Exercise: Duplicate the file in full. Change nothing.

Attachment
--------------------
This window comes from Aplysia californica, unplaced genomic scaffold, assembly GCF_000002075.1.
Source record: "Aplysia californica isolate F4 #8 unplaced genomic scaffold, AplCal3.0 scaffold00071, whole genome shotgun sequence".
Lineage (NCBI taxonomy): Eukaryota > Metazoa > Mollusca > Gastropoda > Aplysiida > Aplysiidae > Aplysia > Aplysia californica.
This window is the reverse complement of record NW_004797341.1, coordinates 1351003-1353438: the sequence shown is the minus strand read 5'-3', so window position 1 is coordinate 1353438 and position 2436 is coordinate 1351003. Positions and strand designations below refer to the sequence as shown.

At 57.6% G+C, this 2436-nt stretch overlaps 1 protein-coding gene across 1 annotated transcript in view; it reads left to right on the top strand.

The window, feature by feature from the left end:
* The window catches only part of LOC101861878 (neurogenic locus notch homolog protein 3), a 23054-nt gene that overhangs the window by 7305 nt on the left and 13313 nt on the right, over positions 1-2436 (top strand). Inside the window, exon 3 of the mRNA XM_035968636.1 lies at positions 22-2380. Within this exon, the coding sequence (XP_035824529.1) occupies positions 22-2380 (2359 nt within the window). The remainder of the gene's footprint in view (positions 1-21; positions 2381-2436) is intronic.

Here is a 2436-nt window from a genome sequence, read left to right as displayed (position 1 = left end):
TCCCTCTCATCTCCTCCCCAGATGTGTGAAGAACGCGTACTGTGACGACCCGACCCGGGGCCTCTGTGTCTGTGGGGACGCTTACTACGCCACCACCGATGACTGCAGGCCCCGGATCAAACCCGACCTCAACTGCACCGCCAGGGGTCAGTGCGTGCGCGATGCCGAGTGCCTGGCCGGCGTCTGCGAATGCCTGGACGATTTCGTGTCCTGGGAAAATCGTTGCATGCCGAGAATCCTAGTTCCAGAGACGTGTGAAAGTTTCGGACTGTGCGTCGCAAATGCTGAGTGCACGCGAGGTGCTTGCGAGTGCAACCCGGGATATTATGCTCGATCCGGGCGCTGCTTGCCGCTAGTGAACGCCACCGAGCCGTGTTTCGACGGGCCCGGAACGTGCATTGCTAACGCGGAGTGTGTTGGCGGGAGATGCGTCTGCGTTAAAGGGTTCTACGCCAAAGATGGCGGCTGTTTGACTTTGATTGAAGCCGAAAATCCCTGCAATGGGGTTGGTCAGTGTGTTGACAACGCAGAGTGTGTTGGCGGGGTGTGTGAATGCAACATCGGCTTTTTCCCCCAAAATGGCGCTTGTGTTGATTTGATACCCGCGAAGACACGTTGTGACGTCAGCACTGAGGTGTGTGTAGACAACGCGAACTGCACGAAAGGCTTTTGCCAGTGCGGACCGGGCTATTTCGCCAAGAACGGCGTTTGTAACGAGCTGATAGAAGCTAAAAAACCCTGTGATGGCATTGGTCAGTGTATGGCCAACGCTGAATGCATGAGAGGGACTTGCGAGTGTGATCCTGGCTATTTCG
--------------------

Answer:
This window comes from Aplysia californica, unplaced genomic scaffold, assembly GCF_000002075.1.
Source record: "Aplysia californica isolate F4 #8 unplaced genomic scaffold, AplCal3.0 scaffold00071, whole genome shotgun sequence".
Lineage (NCBI taxonomy): Eukaryota > Metazoa > Mollusca > Gastropoda > Aplysiida > Aplysiidae > Aplysia > Aplysia californica.
This window is the reverse complement of record NW_004797341.1, coordinates 1351003-1353438: the sequence shown is the minus strand read 5'-3', so window position 1 is coordinate 1353438 and position 2436 is coordinate 1351003. Positions and strand designations below refer to the sequence as shown.

At 57.6% G+C, this 2436-nt stretch overlaps 1 protein-coding gene across 1 annotated transcript in view; it reads left to right on the top strand.

The window, feature by feature from the left end:
* The window catches only part of LOC101861878 (neurogenic locus notch homolog protein 3), a 23054-nt gene that overhangs the window by 7305 nt on the left and 13313 nt on the right, over positions 1-2436 (top strand). Inside the window, exon 3 of the mRNA XM_035968636.1 lies at positions 22-2380. Within this exon, the coding sequence (XP_035824529.1) occupies positions 22-2380 (2359 nt within the window). The remainder of the gene's footprint in view (positions 1-21; positions 2381-2436) is intronic.

Here is a 2436-nt window from a genome sequence, read left to right as displayed (position 1 = left end):
TCCCTCTCATCTCCTCCCCAGATGTGTGAAGAACGCGTACTGTGACGACCCGACCCGGGGCCTCTGTGTCTGTGGGGACGCTTACTACGCCACCACCGATGACTGCAGGCCCCGGATCAAACCCGACCTCAACTGCACCGCCAGGGGTCAGTGCGTGCGCGATGCCGAGTGCCTGGCCGGCGTCTGCGAATGCCTGGACGATTTCGTGTCCTGGGAAAATCGTTGCATGCCGAGAATCCTAGTTCCAGAGACGTGTGAAAGTTTCGGACTGTGCGTCGCAAATGCTGAGTGCACGCGAGGTGCTTGCGAGTGCAACCCGGGATATTATGCTCGATCCGGGCGCTGCTTGCCGCTAGTGAACGCCACCGAGCCGTGTTTCGACGGGCCCGGAACGTGCATTGCTAACGCGGAGTGTGTTGGCGGGAGATGCGTCTGCGTTAAAGGGTTCTACGCCAAAGATGGCGGCTGTTTGACTTTGATTGAAGCCGAAAATCCCTGCAATGGGGTTGGTCAGTGTGTTGACAACGCAGAGTGTGTTGGCGGGGTGTGTGAATGCAACATCGGCTTTTTCCCCCAAAATGGCGCTTGTGTTGATTTGATACCCGCGAAGACACGTTGTGACGTCAGCACTGAGGTGTGTGTAGACAACGCGAACTGCACGAAAGGCTTTTGCCAGTGCGGACCGGGCTATTTCGCCAAGAACGGCGTTTGTAACGAGCTGATAGAAGCTAAAAAACCCTGTGATGGCATTGGTCAGTGTATGGCCAACGCTGAATGCATGAGAGGGACTTGCGAGTGTGATCCTGGCTATTTCG